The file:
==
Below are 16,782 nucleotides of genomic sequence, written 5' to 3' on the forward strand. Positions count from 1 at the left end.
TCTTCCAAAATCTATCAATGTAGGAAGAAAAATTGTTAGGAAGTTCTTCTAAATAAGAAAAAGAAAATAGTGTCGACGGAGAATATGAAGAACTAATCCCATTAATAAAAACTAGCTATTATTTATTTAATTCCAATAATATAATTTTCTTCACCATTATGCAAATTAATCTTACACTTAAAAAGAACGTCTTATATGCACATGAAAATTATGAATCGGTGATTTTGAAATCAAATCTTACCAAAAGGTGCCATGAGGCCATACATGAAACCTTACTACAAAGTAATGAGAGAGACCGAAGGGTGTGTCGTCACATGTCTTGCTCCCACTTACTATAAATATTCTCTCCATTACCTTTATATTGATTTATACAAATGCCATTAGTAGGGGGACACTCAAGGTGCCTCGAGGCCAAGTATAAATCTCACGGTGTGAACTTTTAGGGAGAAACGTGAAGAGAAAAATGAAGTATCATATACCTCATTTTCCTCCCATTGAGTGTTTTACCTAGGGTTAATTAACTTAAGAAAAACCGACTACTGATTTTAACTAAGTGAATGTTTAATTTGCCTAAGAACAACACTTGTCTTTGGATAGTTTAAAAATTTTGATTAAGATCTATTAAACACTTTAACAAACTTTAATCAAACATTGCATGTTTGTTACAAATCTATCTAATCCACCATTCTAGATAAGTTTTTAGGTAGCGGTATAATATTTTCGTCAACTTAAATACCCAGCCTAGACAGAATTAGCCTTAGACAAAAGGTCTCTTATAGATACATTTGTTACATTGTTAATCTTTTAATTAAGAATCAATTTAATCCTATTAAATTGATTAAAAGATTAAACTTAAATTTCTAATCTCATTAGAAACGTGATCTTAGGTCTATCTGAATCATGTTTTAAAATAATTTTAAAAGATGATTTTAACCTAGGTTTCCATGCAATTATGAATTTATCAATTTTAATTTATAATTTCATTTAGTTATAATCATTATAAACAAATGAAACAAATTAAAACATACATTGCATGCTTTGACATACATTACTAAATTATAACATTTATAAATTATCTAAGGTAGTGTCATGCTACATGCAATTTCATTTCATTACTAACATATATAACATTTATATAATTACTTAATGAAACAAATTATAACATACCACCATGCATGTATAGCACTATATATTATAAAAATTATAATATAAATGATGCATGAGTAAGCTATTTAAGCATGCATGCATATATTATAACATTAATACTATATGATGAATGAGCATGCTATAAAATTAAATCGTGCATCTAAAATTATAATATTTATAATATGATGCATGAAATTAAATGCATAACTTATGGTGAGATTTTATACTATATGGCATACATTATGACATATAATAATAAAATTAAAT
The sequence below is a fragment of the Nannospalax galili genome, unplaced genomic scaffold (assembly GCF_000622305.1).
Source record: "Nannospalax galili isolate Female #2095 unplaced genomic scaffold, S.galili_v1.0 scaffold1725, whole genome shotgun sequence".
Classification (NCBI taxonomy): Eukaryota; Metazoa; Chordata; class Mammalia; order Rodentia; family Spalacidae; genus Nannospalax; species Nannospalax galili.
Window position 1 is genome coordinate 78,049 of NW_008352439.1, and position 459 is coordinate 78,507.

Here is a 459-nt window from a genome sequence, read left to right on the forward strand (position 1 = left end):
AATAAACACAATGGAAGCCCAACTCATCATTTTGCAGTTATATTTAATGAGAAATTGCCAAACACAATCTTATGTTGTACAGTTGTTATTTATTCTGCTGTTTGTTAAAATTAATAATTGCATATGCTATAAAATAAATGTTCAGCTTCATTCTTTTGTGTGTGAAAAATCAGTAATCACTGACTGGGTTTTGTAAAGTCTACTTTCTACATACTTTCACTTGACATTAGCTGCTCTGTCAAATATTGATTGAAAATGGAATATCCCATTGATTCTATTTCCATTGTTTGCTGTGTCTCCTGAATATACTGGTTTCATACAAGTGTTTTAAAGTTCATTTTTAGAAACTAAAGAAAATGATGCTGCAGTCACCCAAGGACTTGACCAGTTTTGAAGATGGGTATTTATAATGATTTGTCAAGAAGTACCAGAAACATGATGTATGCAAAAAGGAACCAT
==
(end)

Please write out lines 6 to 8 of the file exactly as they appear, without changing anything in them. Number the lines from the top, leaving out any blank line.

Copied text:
Window position 1 is genome coordinate 78,049 of NW_008352439.1, and position 459 is coordinate 78,507.

Here is a 459-nt window from a genome sequence, read left to right on the forward strand (position 1 = left end):
AATAAACACAATGGAAGCCCAACTCATCATTTTGCAGTTATATTTAATGAGAAATTGCCAAACACAATCTTATGTTGTACAGTTGTTATTTATTCTGCTGTTTGTTAAAATTAATAATTGCATATGCTATAAAATAAATGTTCAGCTTCATTCTTTTGTGTGTGAAAAATCAGTAATCACTGACTGGGTTTTGTAAAGTCTACTTTCTACATACTTTCACTTGACATTAGCTGCTCTGTCAAATATTGATTGAAAATGGAATATCCCATTGATTCTATTTCCATTGTTTGCTGTGTCTCCTGAATATACTGGTTTCATACAAGTGTTTTAAAGTTCATTTTTAGAAACTAAAGAAAATGATGCTGCAGTCACCCAAGGACTTGACCAGTTTTGAAGATGGGTATTTATAATGATTTGTCAAGAAGTACCAGAAACATGATGTATGCAAAAAGGAACCAT